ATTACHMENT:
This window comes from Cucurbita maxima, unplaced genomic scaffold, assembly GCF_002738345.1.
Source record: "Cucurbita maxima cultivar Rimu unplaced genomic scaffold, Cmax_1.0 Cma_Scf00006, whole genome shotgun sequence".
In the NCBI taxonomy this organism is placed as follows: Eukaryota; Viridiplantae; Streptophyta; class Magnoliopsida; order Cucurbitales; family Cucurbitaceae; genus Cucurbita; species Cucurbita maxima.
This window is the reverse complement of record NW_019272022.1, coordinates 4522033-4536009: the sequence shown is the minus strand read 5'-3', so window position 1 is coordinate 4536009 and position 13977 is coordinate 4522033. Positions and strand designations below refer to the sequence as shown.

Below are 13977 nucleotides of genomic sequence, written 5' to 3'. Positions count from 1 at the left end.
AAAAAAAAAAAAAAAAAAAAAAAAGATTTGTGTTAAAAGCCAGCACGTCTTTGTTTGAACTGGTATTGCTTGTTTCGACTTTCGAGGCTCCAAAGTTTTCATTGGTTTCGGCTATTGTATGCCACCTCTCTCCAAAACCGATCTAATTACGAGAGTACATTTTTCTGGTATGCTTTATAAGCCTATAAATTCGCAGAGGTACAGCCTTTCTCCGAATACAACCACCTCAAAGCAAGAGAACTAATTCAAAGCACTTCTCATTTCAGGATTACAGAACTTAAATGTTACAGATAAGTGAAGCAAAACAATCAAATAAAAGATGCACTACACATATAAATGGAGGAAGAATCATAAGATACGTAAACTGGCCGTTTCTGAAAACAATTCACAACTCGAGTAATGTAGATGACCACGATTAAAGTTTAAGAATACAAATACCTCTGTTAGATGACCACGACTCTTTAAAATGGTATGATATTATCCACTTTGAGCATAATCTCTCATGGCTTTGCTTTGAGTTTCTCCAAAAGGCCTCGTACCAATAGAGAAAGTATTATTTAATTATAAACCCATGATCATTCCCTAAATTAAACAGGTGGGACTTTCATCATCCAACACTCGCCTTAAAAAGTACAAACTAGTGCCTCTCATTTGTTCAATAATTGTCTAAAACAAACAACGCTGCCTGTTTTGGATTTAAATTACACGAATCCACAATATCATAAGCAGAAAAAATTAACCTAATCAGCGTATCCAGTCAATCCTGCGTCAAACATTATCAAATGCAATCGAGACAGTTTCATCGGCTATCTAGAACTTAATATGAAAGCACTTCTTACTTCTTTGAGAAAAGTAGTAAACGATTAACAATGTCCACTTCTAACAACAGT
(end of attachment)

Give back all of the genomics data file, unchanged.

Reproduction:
This window comes from Cucurbita maxima, unplaced genomic scaffold, assembly GCF_002738345.1.
Source record: "Cucurbita maxima cultivar Rimu unplaced genomic scaffold, Cmax_1.0 Cma_Scf00006, whole genome shotgun sequence".
In the NCBI taxonomy this organism is placed as follows: Eukaryota; Viridiplantae; Streptophyta; class Magnoliopsida; order Cucurbitales; family Cucurbitaceae; genus Cucurbita; species Cucurbita maxima.
This window is the reverse complement of record NW_019272022.1, coordinates 4522033-4536009: the sequence shown is the minus strand read 5'-3', so window position 1 is coordinate 4536009 and position 13977 is coordinate 4522033. Positions and strand designations below refer to the sequence as shown.

Below are 13977 nucleotides of genomic sequence, written 5' to 3'. Positions count from 1 at the left end.
AAAAAAAAAAAAAAAAAAAAAAAAGATTTGTGTTAAAAGCCAGCACGTCTTTGTTTGAACTGGTATTGCTTGTTTCGACTTTCGAGGCTCCAAAGTTTTCATTGGTTTCGGCTATTGTATGCCACCTCTCTCCAAAACCGATCTAATTACGAGAGTACATTTTTCTGGTATGCTTTATAAGCCTATAAATTCGCAGAGGTACAGCCTTTCTCCGAATACAACCACCTCAAAGCAAGAGAACTAATTCAAAGCACTTCTCATTTCAGGATTACAGAACTTAAATGTTACAGATAAGTGAAGCAAAACAATCAAATAAAAGATGCACTACACATATAAATGGAGGAAGAATCATAAGATACGTAAACTGGCCGTTTCTGAAAACAATTCACAACTCGAGTAATGTAGATGACCACGATTAAAGTTTAAGAATACAAATACCTCTGTTAGATGACCACGACTCTTTAAAATGGTATGATATTATCCACTTTGAGCATAATCTCTCATGGCTTTGCTTTGAGTTTCTCCAAAAGGCCTCGTACCAATAGAGAAAGTATTATTTAATTATAAACCCATGATCATTCCCTAAATTAAACAGGTGGGACTTTCATCATCCAACACTCGCCTTAAAAAGTACAAACTAGTGCCTCTCATTTGTTCAATAATTGTCTAAAACAAACAACGCTGCCTGTTTTGGATTTAAATTACACGAATCCACAATATCATAAGCAGAAAAAATTAACCTAATCAGCGTATCCAGTCAATCCTGCGTCAAACATTATCAAATGCAATCGAGACAGTTTCATCGGCTATCTAGAACTTAATATGAAAGCACTTCTTACTTCTTTGAGAAAAGTAGTAAACGATTAACAATGTCCACTTCTAACAACAGT